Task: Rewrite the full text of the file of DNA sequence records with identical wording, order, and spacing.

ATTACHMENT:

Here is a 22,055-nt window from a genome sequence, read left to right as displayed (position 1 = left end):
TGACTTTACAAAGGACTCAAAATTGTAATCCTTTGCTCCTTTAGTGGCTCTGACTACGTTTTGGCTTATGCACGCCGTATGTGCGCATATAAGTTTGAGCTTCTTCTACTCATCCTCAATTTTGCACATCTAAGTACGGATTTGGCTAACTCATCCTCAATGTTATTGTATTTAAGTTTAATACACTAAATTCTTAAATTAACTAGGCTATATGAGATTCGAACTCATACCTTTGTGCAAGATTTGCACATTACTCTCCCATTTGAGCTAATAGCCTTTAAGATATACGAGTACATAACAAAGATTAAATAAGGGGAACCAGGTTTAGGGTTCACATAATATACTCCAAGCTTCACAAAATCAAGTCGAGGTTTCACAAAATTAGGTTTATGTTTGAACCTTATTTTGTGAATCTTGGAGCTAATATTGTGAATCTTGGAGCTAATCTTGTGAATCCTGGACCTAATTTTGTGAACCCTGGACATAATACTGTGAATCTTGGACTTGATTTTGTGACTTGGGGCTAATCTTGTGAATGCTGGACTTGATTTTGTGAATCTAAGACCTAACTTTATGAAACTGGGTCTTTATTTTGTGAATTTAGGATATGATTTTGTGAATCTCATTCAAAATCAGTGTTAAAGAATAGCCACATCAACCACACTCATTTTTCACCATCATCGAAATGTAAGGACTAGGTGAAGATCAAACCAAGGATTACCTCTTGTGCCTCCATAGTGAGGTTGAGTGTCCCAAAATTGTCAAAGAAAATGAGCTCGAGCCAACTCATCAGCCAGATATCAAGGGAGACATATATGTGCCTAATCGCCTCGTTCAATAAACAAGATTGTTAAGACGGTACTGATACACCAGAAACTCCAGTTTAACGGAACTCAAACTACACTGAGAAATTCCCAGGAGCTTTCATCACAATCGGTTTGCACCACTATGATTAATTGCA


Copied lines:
Here is a 22,055-nt window from a genome sequence, read left to right as displayed (position 1 = left end):
TGACTTTACAAAGGACTCAAAATTGTAATCCTTTGCTCCTTTAGTGGCTCTGACTACGTTTTGGCTTATGCACGCCGTATGTGCGCATATAAGTTTGAGCTTCTTCTACTCATCCTCAATTTTGCACATCTAAGTACGGATTTGGCTAACTCATCCTCAATGTTATTGTATTTAAGTTTAATACACTAAATTCTTAAATTAACTAGGCTATATGAGATTCGAACTCATACCTTTGTGCAAGATTTGCACATTACTCTCCCATTTGAGCTAATAGCCTTTAAGATATACGAGTACATAACAAAGATTAAATAAGGGGAACCAGGTTTAGGGTTCACATAATATACTCCAAGCTTCACAAAATCAAGTCGAGGTTTCACAAAATTAGGTTTATGTTTGAACCTTATTTTGTGAATCTTGGAGCTAATATTGTGAATCTTGGAGCTAATCTTGTGAATCCTGGACCTAATTTTGTGAACCCTGGACATAATACTGTGAATCTTGGACTTGATTTTGTGACTTGGGGCTAATCTTGTGAATGCTGGACTTGATTTTGTGAATCTAAGACCTAACTTTATGAAACTGGGTCTTTATTTTGTGAATTTAGGATATGATTTTGTGAATCTCATTCAAAATCAGTGTTAAAGAATAGCCACATCAACCACACTCATTTTTCACCATCATCGAAATGTAAGGACTAGGTGAAGATCAAACCAAGGATTACCTCTTGTGCCTCCATAGTGAGGTTGAGTGTCCCAAAATTGTCAAAGAAAATGAGCTCGAGCCAACTCATCAGCCAGATATCAAGGGAGACATATATGTGCCTAATCGCCTCGTTCAATAAACAAGATTGTTAAGACGGTACTGATACACCAGAAACTCCAGTTTAACGGAACTCAAACTACACTGAGAAATTCCCAGGAGCTTTCATCACAATCGGTTTGCACCACTATGATTAATTGCA